Do you get Starz? I don't. Which is unfortunate, since it means I won't get a chance to see their new mini-series, The Pillars of the Earth, which debuts Friday night at 10pm.
Before we get into that, here's a little story. About two years ago, I decided that I wanted to get into audiobooks. Lots of people I know like audiobooks, and I spent quite a bit of time commuting, so I thought it would be a good idea. I made my way through the Harry Potter and Twilight audiobooks (Jim Dale, obviously, rocks my socks) and I was ready for something else. I had recently read about a book called The Pillars of the Earth, and thought, "why not?" Imagine my surprise when I picked up the audiobook from the library and discovered that it was (drumroll please) 33 discs. Yeah, that's right: 33 DISCS. Well, it took me awhile (as in weeks), but I finally got through it, and ended up utterly engrossed in Ken Follett's epic medieval tale of cathedrals and the people who love them, er, build them. There's a large number of interesting characters, and their lives all intersect in twisty turny ways.
So I was delighted when I heard that Starz would be adapting the novel into a tv mini-series. Or at least I was delighted until I remembered that I don't get Starz and don't know anyone who does. Crap.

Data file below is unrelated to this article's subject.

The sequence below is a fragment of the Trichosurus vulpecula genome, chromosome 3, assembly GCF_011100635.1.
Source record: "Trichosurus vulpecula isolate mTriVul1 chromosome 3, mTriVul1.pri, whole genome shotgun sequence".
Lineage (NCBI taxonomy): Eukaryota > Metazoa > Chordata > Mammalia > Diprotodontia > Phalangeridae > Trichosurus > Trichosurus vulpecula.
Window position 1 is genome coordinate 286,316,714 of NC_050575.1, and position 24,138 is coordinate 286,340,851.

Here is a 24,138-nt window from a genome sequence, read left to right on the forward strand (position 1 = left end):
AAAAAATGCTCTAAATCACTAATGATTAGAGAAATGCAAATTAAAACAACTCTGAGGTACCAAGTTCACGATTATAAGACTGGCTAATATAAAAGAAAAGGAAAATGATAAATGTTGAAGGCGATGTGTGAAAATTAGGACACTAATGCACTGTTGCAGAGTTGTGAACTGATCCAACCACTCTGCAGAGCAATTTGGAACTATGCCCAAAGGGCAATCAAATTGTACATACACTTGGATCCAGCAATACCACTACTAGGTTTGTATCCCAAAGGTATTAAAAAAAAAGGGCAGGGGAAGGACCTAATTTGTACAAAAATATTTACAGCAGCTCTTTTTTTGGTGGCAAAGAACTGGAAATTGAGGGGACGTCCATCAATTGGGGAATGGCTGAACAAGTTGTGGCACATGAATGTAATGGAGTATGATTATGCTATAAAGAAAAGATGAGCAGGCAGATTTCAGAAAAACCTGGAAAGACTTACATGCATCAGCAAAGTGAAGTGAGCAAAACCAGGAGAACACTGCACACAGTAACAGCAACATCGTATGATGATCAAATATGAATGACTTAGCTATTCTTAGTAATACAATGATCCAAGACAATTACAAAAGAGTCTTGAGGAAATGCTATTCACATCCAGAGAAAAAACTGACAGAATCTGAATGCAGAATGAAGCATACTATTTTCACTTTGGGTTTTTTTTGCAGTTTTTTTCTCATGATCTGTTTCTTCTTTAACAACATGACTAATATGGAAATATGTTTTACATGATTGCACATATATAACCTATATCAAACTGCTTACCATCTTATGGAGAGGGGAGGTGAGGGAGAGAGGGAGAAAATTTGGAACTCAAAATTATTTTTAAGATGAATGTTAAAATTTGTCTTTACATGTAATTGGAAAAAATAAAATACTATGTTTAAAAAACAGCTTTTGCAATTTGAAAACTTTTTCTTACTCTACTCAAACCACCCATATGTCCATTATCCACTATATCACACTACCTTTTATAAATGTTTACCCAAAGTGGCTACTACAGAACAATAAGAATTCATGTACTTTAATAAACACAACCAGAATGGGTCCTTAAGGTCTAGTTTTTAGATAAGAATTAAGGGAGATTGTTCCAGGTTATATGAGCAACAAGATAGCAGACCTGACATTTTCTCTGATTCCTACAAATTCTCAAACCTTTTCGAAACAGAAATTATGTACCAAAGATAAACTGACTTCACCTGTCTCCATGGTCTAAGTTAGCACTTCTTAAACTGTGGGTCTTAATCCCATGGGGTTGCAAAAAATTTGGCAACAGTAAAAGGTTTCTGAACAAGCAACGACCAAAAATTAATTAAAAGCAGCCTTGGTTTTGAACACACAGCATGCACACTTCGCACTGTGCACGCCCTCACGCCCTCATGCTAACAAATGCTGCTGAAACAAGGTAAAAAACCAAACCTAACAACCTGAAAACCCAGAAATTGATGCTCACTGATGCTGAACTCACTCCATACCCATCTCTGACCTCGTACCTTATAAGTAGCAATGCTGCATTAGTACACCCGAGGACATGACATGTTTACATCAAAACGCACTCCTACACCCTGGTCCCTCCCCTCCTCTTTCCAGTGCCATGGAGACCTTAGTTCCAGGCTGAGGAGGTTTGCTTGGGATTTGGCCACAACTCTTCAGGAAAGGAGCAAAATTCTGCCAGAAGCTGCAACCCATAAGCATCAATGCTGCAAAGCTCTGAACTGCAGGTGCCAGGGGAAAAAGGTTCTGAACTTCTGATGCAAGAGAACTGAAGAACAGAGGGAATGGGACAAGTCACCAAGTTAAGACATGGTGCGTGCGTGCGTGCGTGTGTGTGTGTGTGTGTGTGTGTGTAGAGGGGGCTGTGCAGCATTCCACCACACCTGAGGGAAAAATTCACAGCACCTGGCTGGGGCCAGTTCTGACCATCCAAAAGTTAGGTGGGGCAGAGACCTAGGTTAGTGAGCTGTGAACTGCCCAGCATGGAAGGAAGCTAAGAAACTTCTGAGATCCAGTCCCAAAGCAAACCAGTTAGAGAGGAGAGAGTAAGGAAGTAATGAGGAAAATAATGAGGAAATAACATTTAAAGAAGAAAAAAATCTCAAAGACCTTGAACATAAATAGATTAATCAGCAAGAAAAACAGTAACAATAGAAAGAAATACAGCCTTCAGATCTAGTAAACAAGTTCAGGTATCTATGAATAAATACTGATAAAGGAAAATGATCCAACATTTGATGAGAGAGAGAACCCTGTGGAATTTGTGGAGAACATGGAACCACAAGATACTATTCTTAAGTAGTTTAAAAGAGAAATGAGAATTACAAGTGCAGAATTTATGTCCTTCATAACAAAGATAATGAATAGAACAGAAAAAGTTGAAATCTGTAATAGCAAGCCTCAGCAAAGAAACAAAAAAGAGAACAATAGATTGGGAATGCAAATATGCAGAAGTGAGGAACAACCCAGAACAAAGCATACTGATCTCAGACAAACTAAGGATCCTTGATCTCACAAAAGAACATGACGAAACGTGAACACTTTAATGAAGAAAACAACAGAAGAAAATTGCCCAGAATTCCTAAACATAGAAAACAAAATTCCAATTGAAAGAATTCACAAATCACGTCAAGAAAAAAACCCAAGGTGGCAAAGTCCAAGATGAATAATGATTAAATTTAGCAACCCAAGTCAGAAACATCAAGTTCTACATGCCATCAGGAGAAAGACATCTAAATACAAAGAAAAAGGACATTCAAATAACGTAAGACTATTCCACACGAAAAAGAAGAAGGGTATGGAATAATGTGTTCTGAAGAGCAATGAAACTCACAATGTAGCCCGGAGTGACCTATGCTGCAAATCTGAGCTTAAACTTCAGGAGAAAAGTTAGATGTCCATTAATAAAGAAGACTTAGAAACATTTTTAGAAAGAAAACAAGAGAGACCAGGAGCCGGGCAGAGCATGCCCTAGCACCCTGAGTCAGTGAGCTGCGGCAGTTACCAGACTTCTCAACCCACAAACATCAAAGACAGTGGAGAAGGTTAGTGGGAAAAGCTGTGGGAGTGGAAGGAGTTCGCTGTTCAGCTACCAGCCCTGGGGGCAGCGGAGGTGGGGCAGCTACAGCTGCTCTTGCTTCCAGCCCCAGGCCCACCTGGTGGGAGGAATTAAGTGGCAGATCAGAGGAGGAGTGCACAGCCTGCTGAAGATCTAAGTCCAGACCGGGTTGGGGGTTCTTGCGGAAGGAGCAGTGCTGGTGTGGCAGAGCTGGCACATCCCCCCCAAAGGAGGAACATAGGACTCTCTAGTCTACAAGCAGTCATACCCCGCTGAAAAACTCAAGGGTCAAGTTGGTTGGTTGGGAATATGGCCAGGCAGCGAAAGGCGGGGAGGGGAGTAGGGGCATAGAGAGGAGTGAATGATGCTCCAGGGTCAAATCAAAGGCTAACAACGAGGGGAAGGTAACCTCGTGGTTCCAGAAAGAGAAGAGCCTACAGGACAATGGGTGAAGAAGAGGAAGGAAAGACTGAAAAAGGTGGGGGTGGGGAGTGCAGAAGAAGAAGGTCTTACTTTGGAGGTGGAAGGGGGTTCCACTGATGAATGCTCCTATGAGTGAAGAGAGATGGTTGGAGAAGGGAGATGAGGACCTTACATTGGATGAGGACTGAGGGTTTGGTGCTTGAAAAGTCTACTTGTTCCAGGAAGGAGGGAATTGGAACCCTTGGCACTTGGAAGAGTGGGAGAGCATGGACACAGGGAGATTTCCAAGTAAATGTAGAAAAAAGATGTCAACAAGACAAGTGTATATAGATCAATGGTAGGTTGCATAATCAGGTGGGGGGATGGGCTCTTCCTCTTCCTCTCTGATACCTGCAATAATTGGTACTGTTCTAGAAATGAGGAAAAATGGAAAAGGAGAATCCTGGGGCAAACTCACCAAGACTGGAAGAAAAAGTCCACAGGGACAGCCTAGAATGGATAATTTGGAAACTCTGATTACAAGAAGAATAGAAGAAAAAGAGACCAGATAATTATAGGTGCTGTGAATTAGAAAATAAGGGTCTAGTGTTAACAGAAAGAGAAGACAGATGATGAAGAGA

When Starz's other buzzed about show, Spartacus: Blood and Sand, first aired they put the episodes up on Netflix instant watch. But I haven't seen anything that would indicate that's the case here (although to be fair, I can't get to Netflix at work where I am writing this blog post. Quiet about that last part). So I guess I'll be waiting until the DVD comes out for this one...which is a bummer because 1) it looks like it might be awesome based on this review, and 2) it has Ian McShane, one of my favorite people EVER. It does look like you can watch the first episode online at Starz's website here, so check it out.
Fair warning though: a lot of the plot revolves around taking some basically good people and seeing how much shit the author/producers can throw all over their lives. I wouldn't say this is a real uplifting story. But that means there is plenty of opportunity for violence and all manner of cable-appropriate happenings. To which I say: if it doesn't include violence, adult situations, adult language, and nudity, why bother watching?